Saturday, February 10, 2018
Art in 17th-Century Life: Robert Nanteuil
At work we have been incredibly busy preparing for a new exhibition opening tomorrow in Avery Architectural & Fine Arts Library. The show is entitled "Art in Life: Engravings by Robert Nanteuil (c. 1623-1678) from the Frederick Paul Keppel Collection," and was curated by students in the MA program in Art History at Columbia, under the guidance of the MA director Frédérique Baumgartner and the Curator of Art Properties (yours truly). This is the first time that the MA program has partnered with Art Properties to utilize art from the permanent collection for an exhibition, thus giving the students an opportunity to curate an exhibition. It has been a lot of work to do this for all involved, including everything from selecting the prints, digitizing them, conserving one, mounting and matting them, and so on, not to mention all the work we've done environmentally, including retrofitting display cases, installing new LED lighting, and constructing faux walls. The short-term work, however, is going to benefit all in the long run, as this is the beginning of what we hope will be a recurring annual exhibition curated by a new student group each year. Below is a view of one of the cases showcasing some of the prints on display.
Nanteuil grew up in Reims, France, where he trained as an engraver. He settled in Paris in 1646-47 and soon established himself as portraitist to the court of King Louis XIV, the famous Sun King, eventually rising to the position of Designer and Engraver to the King. Over the course of his career Nanteuil made over 230 painstakingly realistic portraits, most of which were ad vivum (taken from life). Many of the prints went through multiple states and editions with altered backgrounds. Most are traditional window-style framed portraits as you see in the installation view here. However, a few show individuals in particular settings. The 1659 print of Cardinal Jules Mazarin (1602-1661) at the top of this post is taken from a portrait by Pierre Mignard, rather than life, but Nanteuil depicts him seated in his palace with his kunstkammer of scientific instruments and gallery of ancient and modern sculpture behind him. Among the prints in the exhibition this one is one of my favorites, even if it is atypical of Nanteuil's style. Rather than a straight-on portrait, the print contextualizes Mazarin as a connoisseur and collector, and arguably foreshadows depictions of over famous collectors over time, most notably Charles Willson Peale's The Artist in His Museum, 1822 (Pennsylvania Academy of Fine Arts).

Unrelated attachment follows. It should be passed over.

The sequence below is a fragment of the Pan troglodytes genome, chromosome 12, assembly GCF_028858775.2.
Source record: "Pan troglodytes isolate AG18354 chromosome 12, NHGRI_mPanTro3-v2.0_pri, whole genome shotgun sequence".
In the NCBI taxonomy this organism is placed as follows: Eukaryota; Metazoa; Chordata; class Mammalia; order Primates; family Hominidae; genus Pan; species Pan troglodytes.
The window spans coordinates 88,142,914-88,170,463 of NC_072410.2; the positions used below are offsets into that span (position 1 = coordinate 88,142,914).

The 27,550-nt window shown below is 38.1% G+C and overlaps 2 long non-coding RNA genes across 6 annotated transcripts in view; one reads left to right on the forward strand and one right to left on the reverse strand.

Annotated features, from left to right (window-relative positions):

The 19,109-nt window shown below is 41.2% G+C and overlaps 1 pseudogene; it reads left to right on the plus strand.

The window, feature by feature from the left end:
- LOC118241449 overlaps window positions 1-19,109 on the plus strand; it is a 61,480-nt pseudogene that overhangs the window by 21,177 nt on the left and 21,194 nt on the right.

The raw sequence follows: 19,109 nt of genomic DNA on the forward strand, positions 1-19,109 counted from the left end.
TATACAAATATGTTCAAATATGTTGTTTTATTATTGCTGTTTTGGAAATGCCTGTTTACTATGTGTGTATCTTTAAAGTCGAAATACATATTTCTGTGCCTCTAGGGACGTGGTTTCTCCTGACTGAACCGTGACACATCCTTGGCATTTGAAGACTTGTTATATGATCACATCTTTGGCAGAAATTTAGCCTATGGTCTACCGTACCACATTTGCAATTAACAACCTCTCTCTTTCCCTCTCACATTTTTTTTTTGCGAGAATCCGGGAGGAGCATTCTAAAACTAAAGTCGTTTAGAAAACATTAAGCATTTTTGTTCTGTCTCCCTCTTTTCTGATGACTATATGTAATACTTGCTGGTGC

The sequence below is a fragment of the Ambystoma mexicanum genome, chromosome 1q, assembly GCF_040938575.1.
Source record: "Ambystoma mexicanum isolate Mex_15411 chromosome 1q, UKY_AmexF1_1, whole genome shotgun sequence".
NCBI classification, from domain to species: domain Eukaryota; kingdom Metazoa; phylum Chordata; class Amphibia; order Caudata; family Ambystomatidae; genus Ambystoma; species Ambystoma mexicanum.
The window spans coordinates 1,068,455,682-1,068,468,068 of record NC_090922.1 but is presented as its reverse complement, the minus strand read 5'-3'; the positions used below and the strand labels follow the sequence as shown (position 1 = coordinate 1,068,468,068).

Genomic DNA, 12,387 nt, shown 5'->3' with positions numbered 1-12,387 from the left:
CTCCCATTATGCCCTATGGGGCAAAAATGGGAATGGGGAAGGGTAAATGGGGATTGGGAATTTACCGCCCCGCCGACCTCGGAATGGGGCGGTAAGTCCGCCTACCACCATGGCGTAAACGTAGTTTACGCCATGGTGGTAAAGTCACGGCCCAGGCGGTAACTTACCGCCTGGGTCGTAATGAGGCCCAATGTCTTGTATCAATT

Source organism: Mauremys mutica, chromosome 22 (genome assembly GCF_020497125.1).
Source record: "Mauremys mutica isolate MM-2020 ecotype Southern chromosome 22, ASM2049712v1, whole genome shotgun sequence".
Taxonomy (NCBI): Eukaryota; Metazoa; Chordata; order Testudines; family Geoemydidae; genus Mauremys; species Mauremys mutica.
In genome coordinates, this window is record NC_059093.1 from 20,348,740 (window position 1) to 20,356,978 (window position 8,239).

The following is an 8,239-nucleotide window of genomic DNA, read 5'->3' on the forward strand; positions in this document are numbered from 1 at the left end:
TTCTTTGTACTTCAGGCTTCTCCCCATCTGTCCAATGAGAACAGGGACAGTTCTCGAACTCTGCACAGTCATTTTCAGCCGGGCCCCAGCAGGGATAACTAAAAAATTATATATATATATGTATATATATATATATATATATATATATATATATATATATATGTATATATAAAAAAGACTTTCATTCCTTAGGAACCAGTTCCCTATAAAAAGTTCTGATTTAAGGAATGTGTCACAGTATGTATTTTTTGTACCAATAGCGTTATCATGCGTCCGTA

These prints were owned by Frederick Paul Keppel, a former dean of Columbia College and son of the NYC print dealer Frederick Keppel. In 1947, 184 of the Nanteuil prints were donated to Avery Library by F.P. Keppel's widow, and for this exhibition the students selected 16 to showcase, arranged in 4 cases with various themes. The exhibition is open to all 9am-5pm Monday-Friday, until May 18, 2018. There is also an online exhibition: http://projects.mcah.columbia.edu/ma/2017.